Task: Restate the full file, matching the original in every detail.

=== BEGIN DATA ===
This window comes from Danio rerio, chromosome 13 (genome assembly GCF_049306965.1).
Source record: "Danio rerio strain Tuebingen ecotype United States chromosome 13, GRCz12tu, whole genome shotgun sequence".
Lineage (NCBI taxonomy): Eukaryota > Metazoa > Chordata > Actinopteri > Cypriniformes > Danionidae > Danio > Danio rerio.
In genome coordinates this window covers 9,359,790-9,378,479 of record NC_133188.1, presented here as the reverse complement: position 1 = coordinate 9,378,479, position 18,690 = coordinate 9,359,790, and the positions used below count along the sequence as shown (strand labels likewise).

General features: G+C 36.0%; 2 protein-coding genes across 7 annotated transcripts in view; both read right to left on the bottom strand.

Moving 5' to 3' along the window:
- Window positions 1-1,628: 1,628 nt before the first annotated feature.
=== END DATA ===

This window comes from Danio rerio, chromosome 13 (genome assembly GCF_049306965.1).
Source record: "Danio rerio strain Tuebingen ecotype United States chromosome 13, GRCz12tu, whole genome shotgun sequence".
Lineage (NCBI taxonomy): Eukaryota > Metazoa > Chordata > Actinopteri > Cypriniformes > Danionidae > Danio > Danio rerio.
In genome coordinates this window covers 9,359,790-9,378,479 of record NC_133188.1, presented here as the reverse complement: position 1 = coordinate 9,378,479, position 18,690 = coordinate 9,359,790, and the positions used below count along the sequence as shown (strand labels likewise).

General features: G+C 36.0%; 2 protein-coding genes across 7 annotated transcripts in view; both read right to left on the bottom strand.

Moving 5' to 3' along the window:
- Window positions 1-1,628: 1,628 nt before the first annotated feature.